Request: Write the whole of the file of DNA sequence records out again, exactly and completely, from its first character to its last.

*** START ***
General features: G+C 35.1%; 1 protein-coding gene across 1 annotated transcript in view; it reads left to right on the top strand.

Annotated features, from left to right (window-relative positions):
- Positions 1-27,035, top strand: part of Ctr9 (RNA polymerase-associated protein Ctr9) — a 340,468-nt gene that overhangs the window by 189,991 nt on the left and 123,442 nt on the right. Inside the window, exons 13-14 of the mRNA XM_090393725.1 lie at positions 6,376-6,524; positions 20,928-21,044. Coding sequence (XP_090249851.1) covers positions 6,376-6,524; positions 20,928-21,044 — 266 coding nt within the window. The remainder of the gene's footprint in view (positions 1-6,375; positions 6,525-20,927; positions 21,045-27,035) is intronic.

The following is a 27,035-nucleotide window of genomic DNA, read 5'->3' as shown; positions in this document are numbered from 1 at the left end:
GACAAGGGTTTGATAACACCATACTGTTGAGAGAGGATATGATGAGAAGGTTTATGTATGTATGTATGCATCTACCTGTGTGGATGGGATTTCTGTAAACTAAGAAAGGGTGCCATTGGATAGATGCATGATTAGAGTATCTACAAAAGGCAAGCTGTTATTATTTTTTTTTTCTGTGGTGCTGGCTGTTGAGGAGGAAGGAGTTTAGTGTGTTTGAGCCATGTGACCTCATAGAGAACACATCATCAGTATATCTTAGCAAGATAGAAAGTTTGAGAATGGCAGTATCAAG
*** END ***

General features: G+C 35.1%; 1 protein-coding gene across 1 annotated transcript in view; it reads left to right on the top strand.

Annotated features, from left to right (window-relative positions):
- Positions 1-27,035, top strand: part of Ctr9 (RNA polymerase-associated protein Ctr9) — a 340,468-nt gene that overhangs the window by 189,991 nt on the left and 123,442 nt on the right. Inside the window, exons 13-14 of the mRNA XM_090393725.1 lie at positions 6,376-6,524; positions 20,928-21,044. Coding sequence (XP_090249851.1) covers positions 6,376-6,524; positions 20,928-21,044 — 266 coding nt within the window. The remainder of the gene's footprint in view (positions 1-6,375; positions 6,525-20,927; positions 21,045-27,035) is intronic.

The following is a 27,035-nucleotide window of genomic DNA, read 5'->3' as shown; positions in this document are numbered from 1 at the left end:
GACAAGGGTTTGATAACACCATACTGTTGAGAGAGGATATGATGAGAAGGTTTATGTATGTATGTATGCATCTACCTGTGTGGATGGGATTTCTGTAAACTAAGAAAGGGTGCCATTGGATAGATGCATGATTAGAGTATCTACAAAAGGCAAGCTGTTATTATTTTTTTTTTCTGTGGTGCTGGCTGTTGAGGAGGAAGGAGTTTAGTGTGTTTGAGCCATGTGACCTCATAGAGAACACATCATCAGTATATCTTAGCAAGATAGAAAGTTTGAGAATGGCAGTATCAAG